Common Rescue Dog Misconceptions: Debunked!
There are a lot of misconceptions about rescue dogs. Some people think that they are all damaged or "broken." Others believe that they are automatically more aggressive than other types of dogs. The truth is, rescue dogs come from all kinds of backgrounds and can be any breed or mix thereof. In this blog post, we will debunk some of the most common myths about rescue dogs!
Rescue dogs are not all damaged or "broken." Just because a dog has found itself homeless doesn't mean that it was caused by any fault of their own. Often, dogs are left homeless due to decisions made exclusively by the owner with little consideration for the dog's well being. Fido can't help it if his mom & dad decided they'd rather travel the world than take care of him.
Many people believe that rescue dogs are automatically more aggressive than other types of dogs. This is untrue. There are so many good, friendly, lovable dogs in shelters across the country (and the world). Some of the sweetest dogs we've ever met come from shelters, and some of the nastiest human aggressive dogs we've ever met came from prestigious breeders. You can't judge a book by its cover, just like you can't judge a dog by where he or she is from.
You cannot judge a rescue dog by its past, as many of them have been through a lot in their lives. This one gets a lot of people. Often you adopt a dog assuming its been abused. In fact, one of the first questions we get from prospective adopters is "Was Fido abused/neglected?" or when prospective adopters come to a Meet-and-Greet, they say, "Oh, look at how Fido cowers - he must have been abused." This isn't always the truth. Dogs have personalities just as humans do, and while it's true that some behaviors can be learned from abusive and negligent prior homes, not all shows of fear are a result of previous abuse.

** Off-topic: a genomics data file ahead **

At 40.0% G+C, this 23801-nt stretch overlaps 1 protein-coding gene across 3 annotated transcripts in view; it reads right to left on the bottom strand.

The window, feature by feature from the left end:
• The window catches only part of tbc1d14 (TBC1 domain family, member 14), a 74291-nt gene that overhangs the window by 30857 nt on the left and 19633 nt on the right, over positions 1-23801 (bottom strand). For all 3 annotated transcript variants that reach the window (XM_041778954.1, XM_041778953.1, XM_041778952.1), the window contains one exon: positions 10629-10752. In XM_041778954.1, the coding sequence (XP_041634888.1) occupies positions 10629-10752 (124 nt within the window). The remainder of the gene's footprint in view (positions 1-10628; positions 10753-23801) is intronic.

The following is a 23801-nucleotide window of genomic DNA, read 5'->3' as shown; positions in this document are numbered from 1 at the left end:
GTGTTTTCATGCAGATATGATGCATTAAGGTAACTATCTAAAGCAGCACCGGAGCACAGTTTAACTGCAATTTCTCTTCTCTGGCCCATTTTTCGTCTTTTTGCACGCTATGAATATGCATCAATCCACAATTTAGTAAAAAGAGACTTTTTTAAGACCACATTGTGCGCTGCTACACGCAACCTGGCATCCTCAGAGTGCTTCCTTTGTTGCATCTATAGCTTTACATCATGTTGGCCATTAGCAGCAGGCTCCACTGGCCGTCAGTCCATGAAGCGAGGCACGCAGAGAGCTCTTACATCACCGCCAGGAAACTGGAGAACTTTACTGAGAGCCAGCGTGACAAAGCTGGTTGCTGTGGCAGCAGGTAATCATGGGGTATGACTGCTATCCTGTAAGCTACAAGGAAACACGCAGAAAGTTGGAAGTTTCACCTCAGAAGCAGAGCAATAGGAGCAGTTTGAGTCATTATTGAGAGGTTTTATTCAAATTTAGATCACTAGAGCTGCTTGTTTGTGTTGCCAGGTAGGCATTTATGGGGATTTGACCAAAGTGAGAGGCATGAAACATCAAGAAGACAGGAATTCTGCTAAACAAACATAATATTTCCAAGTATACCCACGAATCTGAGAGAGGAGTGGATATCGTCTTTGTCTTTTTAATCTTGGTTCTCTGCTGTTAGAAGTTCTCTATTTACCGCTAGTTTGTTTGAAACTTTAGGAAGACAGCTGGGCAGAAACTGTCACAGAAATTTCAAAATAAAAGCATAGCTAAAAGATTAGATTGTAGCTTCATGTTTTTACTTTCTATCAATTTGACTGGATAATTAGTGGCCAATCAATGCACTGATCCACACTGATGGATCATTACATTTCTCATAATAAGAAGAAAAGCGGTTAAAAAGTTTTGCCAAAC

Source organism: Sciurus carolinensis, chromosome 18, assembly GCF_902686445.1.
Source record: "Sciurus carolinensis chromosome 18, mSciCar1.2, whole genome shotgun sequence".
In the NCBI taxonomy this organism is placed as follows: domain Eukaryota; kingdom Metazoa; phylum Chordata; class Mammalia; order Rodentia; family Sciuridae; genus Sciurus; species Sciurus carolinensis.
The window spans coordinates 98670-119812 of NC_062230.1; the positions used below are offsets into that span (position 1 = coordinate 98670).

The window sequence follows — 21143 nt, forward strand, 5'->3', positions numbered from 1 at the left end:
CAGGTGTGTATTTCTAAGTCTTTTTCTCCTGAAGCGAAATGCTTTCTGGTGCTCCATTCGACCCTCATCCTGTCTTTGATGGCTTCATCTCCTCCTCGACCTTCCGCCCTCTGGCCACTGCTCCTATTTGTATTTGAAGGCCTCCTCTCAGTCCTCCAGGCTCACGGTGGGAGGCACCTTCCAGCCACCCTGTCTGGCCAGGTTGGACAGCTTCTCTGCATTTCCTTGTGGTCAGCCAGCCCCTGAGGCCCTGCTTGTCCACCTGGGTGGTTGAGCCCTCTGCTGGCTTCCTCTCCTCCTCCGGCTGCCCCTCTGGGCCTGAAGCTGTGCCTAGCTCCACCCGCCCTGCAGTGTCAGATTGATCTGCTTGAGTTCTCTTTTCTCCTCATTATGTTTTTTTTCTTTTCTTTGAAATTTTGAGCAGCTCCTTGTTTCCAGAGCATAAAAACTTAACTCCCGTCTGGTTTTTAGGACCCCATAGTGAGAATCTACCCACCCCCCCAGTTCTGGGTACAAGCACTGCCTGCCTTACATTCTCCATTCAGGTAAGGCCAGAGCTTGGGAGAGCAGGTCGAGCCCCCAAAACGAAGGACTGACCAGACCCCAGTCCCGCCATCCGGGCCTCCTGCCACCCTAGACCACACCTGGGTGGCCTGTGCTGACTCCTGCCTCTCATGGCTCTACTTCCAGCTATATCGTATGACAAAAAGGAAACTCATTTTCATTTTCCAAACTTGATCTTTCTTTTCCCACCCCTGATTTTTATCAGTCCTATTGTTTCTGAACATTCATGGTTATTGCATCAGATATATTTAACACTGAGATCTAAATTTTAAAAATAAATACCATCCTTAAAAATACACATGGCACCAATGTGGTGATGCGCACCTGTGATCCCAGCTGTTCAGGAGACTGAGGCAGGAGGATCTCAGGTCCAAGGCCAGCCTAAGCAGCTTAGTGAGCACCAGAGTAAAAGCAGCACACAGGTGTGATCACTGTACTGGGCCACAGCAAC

However, there is some truth to this myth in that rescue dogs HAVE been through a lot. Imagine the trauma a young child might feel being dumped into a loud concrete cage with other screaming children - dumped by the only family they've ever known - and left. It's traumatic, even if the dog's life was previously amazing and full of love. This is why building a relationship based on trust and love with your new rescue dog should be at the top of your "To Do" list - way before thrusting them into uncomfortable situations like dog parks or gigantic family gatherings.
If you're thinking about adopting a rescue dog, do your research and visit your local shelter or animal rescue organization (like us!) to meet some of the incredible pups waiting for their forever homes!
Other Ways to Help
If adopting not an option right now but you still want to help save the lives of animals in need, check out these options: